US two-year Treasury yields pushed higher overnight, reflecting increased doubts that the Fed may not signal for a clear downshifting in rate hikes as what many would expect.
The lead-up to the Federal Open Market Committee (FOMC) meeting outcome brought further de-risking in US equities overnight, as US two-year Treasury yields pushed higher, reflecting increased doubts that the Federal Reserve (Fed) may not signal for a clear downshifting in rate hikes as what many would have expected. Some unwinding of ‘dovish pivot’ bets were brought on by better-than-expected economic data, more notably with the US ISM manufacturing Purchasing Managers' Index (PMI) and September US job opening figure both coming in higher than forecast. This spurred concerns that economic conditions may not be moderating as quickly and that the US labour market remains tight, which runs the risks of further wage pressures driving persistence in inflation. However, a pocket of optimism is that ISM manufacturing prices have come in sharply below estimates (46.6 versus 52.5) at its two-year low, which provides a positive sign that pricing pressures are moderating, hence providing a mixed view overall.
An initial retracement in US 10-year yields saw an eventual holding-up above 4%. The US dollar continues on its recent upside, after finding support off a near-term descending channel pattern. A retest of the 113.00 level will be key to watch, where the upper channel trendline resides. Heading into the FOMC meeting outcome today, the Fed Funds futures continue to show a firm lean towards a 75 basis-point (bp) rate hike, but views are split for the December meeting, along with the longer-term terminal rate. These will be what market participants will be seeking answers for and until greater clarity is attained, a largely wait-and-see may be presented.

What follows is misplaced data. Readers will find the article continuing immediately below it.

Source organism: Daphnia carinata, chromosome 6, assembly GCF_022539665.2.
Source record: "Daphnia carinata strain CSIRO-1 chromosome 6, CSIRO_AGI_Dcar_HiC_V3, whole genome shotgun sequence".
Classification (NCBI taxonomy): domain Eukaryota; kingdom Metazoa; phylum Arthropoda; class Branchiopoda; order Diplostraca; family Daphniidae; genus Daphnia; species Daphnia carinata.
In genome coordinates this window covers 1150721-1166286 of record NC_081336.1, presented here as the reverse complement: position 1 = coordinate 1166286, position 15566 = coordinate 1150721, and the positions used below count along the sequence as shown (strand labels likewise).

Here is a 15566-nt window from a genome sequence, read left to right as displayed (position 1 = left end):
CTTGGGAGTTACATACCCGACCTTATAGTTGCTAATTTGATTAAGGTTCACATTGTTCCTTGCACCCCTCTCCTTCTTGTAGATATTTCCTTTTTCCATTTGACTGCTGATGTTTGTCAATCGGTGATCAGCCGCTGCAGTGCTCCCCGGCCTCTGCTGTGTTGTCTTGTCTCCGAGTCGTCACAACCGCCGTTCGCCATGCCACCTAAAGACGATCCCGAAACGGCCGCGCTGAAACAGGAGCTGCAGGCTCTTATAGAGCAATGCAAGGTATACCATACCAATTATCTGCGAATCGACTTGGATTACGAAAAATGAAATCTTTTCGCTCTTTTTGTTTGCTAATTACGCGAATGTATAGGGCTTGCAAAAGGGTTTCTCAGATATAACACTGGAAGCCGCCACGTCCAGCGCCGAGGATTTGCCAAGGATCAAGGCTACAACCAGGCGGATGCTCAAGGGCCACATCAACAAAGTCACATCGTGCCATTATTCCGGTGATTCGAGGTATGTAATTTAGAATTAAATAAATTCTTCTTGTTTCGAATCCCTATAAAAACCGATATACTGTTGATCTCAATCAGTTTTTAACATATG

After a 15% surge from its October bottom, the Dow Jones Industrial Average (DJIA) is currently hovering at its key resistance at the 32,900 level. This level marks the confluence of a longer-term downward trendline and a 76.4% Fibonacci retracement level, if drawn from its August peak to recent bottom. Failure to overcome the trendline resistance could point to the formation of another lower high and reiterate its ongoing downward trend for another leg lower. Any retracement will leave the 32,100 level on watch as near-term support.
Asian stocks look set for a mixed open, with Nikkei -0.14%, ASX +0.23% and KOSPI +0.20% at the time of writing. With the muted moves in US equity futures this morning, sentiments in the Asia session could largely hold on to some wait-and-see as well, but eyes will remain on Chinese equities after its stellar performance yesterday. The broad-based 3-5% surge in Chinese indices yesterday was triggered by an unverified note on social media reporting that a committee is being set up to prepare for a full economic reopening in March next year. There has not been any confirmation from authorities thus far and if there is the lack of follow-up on that front, the initial enthusiasm could see some fading and leave sentiments to tap on the global risk environment instead. Therefore, some caution could still seem to be warranted.
The economic calendar in Asia saw a further pickup in South Korea’s October inflation rate, with the slight outperformance edging some expectations towards a 50 bp for its 24 November meeting. Elsewhere, the downturn in the housing market on rising debt costs and falling home prices are warned to weigh on economic activities by the Reserve Bank of New Zealand (RBNZ). Australia’s home loans are declining much more than expected (-9.3% month-on-month versus -2.65% expected) as well, with the negative impact from higher rates potentially leading to further pullback in consumer spending into next year.
For the Straits Times Index (STI), it has managed to defend its key psychological 3,000 level for now, riding on previous improved global risk environment and earnings resilience in the likes of UOB. That said, it is approaching a key resistance at around the 3,175–3,200 range, where a confluence of moving averages (MA) seems to reside with a key 61.8% Fibonacci retracement. The lower highs and lower lows since March this year retains its overall downward bias, which could leave the formation of any new lower high on watch ahead.
On the watchlist: GBP/USD hanging at key resistance-turned-support ahead of FOMC meeting
After breaking out of an ascending triangle pattern, renewed strength in the US dollar ahead of the FOMC meeting has translated to some near-term headwind for the cable, with the pair back to retest its key 1.145 level. On the four-hour chart, this marks the confluence between a previous resistance-turned-support level and its 50-period MA. Near-term moves will revolve around whether we will get a clear Fed guidance in the toning down of hikes after this week. In the event of any disappointment, a breach below the 1.145 level could pave the way towards the 1.114 level next and reverses its current near-term upward trend.
Tuesday: DJIA -0.24%; S&P 500 -0.41%; Nasdaq -0.89%, DAX +0.64%, FTSE +1.29%